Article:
Helium (He) is the second lightest element in the universe and the second most abundant, and yet is incredibly rare here on earth. While the process of fusion in our sun produces an estimated 700 million tons of helium per second, our earth’s atmosphere has only a paltry 0.0005 percent helium, the rest having escaped into space over time. It is its lightness that makes He an elusive “escape artist” – we cannot seem to hold onto it in the earth’s atmosphere – it just flies away, like… well, like a helium balloon. However, helium is not quite so elusive when it comes to the subsurface. Helium is formed through the alpha decay of uranium and thorium and can be trapped in the earth’s crust given the right geological conditions. Today, helium can be produced from some reservoirs with natural gases or in reservoirs containing mostly nitrogen.
Fact: Helium gets its name from the Greek, “Helios,” meaning sun.
A Unique Element, and Its Growing Uses  
Mention helium to most people, and their first thought will be of the whimsical helium filled balloons we mentioned earlier, or the squeaky voice they get from inhaling the helium from those balloons. In truth, helium has far greater and irreplaceable applications.
Helium is a noble gas: It is colorless, odorless and inert with unique properties. It is the most stable of all the elements; it will not burn or react with other elements. Helium has the lowest boiling point of all elements – 4.2 degrees Kelvin (-268.8 degrees Celsius) – just four degrees above absolute zero. It is the only element that cannot be solidified by sufficient cooling at normal atmospheric pressure. Therefore, helium is highly sought after in countless industries across the globe.
There are several critical applications where helium cannot be replaced with other gases, such as the use in magnetic resonance imaging (MRI) scanners, space exploration and some scientific research. Each MRI machine requires eight hundred to two thousand liters of helium to cool its superconducting magnets. The National Aeronautics and Space Administration (NASA) uses helium to purge rockets before fueling. In our current technology, helium is used in electronic devices for operational excellence. In automobiles, air bags are filled with helium due to its non-combustible and non-toxic properties. The low boiling point of helium makes it extremely useful for cryogenic applications. There are countless more applications as highlighted in Figures 1&2.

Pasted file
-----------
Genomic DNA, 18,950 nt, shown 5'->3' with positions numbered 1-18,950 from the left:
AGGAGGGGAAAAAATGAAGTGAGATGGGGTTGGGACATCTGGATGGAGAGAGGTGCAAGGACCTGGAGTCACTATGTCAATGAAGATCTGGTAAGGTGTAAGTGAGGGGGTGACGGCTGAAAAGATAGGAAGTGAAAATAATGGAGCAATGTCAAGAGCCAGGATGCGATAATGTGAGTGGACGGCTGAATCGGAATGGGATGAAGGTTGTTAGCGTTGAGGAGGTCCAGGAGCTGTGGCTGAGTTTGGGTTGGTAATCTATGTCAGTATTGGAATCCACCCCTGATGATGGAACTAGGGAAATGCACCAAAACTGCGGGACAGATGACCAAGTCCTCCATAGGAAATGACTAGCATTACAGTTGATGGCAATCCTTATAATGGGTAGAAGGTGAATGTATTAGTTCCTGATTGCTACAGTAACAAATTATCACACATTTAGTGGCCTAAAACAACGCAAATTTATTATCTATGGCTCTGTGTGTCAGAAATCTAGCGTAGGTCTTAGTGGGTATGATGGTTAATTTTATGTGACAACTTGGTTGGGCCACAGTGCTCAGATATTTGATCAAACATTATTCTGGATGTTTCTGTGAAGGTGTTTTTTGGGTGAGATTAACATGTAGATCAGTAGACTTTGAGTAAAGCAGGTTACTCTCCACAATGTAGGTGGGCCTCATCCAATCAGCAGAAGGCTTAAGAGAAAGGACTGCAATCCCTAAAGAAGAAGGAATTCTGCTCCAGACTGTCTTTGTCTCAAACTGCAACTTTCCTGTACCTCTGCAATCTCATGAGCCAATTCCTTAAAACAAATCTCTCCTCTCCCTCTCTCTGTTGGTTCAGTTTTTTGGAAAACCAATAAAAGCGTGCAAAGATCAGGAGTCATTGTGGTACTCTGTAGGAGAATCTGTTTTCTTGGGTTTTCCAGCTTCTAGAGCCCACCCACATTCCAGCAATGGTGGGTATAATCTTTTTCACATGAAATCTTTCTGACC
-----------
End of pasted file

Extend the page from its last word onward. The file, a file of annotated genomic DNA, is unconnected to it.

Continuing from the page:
Fact: Conglomerates like Google, Facebook, Amazon and Netflix are heavy users of helium in their massive data centers.
Due to its unique properties and the rapidly expanding uses for this element, the demand for helium is continuing to grow. The global market for this non-renewable resource is set to increase, even by a conservative estimate, at a compound annual growth rate (CAGR) of over 6.5 percent by 2025 (see Figure 3).
The Global Helium Market  
The world’s helium supply is currently located in just a handful of countries across the globe. For several decades, the United States dominated the market for helium production accounting for approximately forty percent of the supply. Prior to 2021, the U.S. National Helium Reserve in Amarillo, Texas, was the world’s single largest source of helium for the past seventy years. The Helium Stewardship Act expired in Sept 2021, and the U.S. Bureau of Land Management (BLM) has been auctioning off all remaining helium reserves, thus depleting its national reserves. The source of supply to the Reserve is a natural gas field that is decades old and in decline.
In the last decade, Algeria, Qatar, Russia, Poland and Australia have joined the helium supply market. Helium production from these regions is typically from extremely low concentrations and is associated with conventional natural gas production which is only made economic through large scale cryogenic liquified natural gas (LNG) plants. The hunt for helium as a primary target has also started to gain momentum in western Canada (see Figures 3, 4 & 5).
Important market changes, including the shutdown of the U.S. Helium Reserve and the emergence of high geopolitical risk to the producers in eastern parts of our globe, have driven an explosion of interest in exploring for and developing helium reserves in North America.
In the United States, several of the helium rich fields were discovered by companies searching for hydrocarbons. The main helium fields are in Kansas, Texas, Oklahoma, Wyoming, eastern Colorado and in a region called the Four Corners, with more recent exploration activities in Montana.
In Canada, several companies have emerged in the last decade focusing on helium produced primarily with nitrogen. The geographic locations of the helium fields in Canada are rich with nitrogen with low concentrations of methane and carbon dioxide. Considered a “green” helium, the development in these fields will have a smaller environmental footprint and a lower or net zero emissions. The current hot spots for green helium exploration and production in Canada are in the southern regions of Alberta and Saskatchewan. (see Figure 5).